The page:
We might very well leave the case here, but, as the learned vice‑chancellor has misunderstood the principle intended to be laid down by this court in the case of Myles v. Myles, supra (pre­sumably, because of our unfortunate, failure to express our, thought in clear and unambiguous words), it seems advisable that we should restate our view, so that, not only judges of in­ferior tribunals, but the bar of the state may not longer be left in uncertainty as to the doctrine there intended to be exploited. What we said in that case was that "the two years' duration con­templated by the statute are those immediately preceding the filing of the petition; and that this is so is plain from the fact that if the petition left a hiatus between the end of the period and the date of the filing of the petition, such hiatus might readily represent a complete reconciliation and reunition of the parties that would entirely destroy any right to a divorce arising out, of a previous desertion." What we intended to express was that, no matter how long the period of desertion had existed be­yond the statutory two years preceding the filing of the petition, unless the desertion had continued up to the time of such filing the injured spouse could take no benefit from the statute. But, in our view, when the two years' period has once elapsed the de­sertion becomes permanently established, and its character con­tinues until the filing of the petition, unless it is sooner brought to an end by the act of the injured husband or wife. During the whole of the two years immediately following the act of desertion the offending spouse is offered an opportunity of repenting of his or her sin, and may put an end to the running of the statute by exhibiting such repentance to his or her wife or husband, and offering in good faith to return to the deserted home and to re­new cohabitation. But if be or she declines to take advantage of the opportunity to repent afforded by the statute, and persists in the desertion for the full period of two years, the right to return has gone, the hour of repentance has passed, the benefit given by the statute to the spouse offended against has become vested and he or she can never thereafter be deprived of that benefit-‑of his or her right to a divorce-‑except by his or her own act. Repent­ance by the sinner, offers of return by him or her, are then of no avail. Not even the fact that the offending spouse, after the termination of the two years' period, has ceased to be a free agent by reason of mental aberration, or from any other cause, can de­prive the injured spouse, of that vested right. It is absolute and unassailable.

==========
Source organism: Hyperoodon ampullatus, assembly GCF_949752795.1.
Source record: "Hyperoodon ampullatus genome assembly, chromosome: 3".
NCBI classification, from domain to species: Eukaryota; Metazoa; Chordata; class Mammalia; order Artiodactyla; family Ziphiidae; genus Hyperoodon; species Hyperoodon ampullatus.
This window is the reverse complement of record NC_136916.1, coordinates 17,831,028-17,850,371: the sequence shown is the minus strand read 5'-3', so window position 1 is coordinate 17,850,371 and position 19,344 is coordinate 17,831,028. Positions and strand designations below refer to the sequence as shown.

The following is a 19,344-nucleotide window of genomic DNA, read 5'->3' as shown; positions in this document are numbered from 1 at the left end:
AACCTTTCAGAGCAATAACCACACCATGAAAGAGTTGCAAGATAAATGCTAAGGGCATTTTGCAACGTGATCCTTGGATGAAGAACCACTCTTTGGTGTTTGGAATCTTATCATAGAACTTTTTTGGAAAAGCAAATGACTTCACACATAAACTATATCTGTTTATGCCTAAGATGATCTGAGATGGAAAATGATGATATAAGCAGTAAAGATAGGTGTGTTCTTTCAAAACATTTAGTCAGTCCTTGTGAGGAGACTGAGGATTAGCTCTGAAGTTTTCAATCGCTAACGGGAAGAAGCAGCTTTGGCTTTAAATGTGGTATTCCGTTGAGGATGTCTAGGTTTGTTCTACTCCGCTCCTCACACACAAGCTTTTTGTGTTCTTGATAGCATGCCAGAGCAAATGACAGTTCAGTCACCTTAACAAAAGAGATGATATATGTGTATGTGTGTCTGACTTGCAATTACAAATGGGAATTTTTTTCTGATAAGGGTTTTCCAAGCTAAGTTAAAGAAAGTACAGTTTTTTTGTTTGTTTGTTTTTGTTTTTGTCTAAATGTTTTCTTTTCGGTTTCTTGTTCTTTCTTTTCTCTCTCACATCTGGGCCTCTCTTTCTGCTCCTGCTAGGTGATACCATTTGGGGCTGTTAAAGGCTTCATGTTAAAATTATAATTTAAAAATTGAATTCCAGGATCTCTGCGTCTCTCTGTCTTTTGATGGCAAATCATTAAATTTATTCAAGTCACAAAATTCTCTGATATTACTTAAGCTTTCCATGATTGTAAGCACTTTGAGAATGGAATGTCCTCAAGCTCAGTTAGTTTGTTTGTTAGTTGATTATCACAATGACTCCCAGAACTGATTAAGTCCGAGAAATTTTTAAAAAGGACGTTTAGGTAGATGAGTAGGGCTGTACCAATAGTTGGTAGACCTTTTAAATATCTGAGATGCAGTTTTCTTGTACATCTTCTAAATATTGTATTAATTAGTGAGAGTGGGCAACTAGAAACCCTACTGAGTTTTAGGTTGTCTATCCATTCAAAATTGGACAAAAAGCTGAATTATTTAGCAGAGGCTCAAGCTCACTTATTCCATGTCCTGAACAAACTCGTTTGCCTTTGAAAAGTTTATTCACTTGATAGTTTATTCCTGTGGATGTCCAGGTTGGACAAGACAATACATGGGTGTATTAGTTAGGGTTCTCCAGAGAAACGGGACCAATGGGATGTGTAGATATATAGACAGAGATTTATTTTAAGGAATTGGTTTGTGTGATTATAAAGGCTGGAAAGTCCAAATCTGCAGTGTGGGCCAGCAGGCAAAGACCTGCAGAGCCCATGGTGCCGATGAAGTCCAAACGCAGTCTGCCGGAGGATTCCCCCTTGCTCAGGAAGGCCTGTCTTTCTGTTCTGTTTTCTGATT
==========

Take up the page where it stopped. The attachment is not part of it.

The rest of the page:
The decree under review will be affirmed.



For reversal-‑None.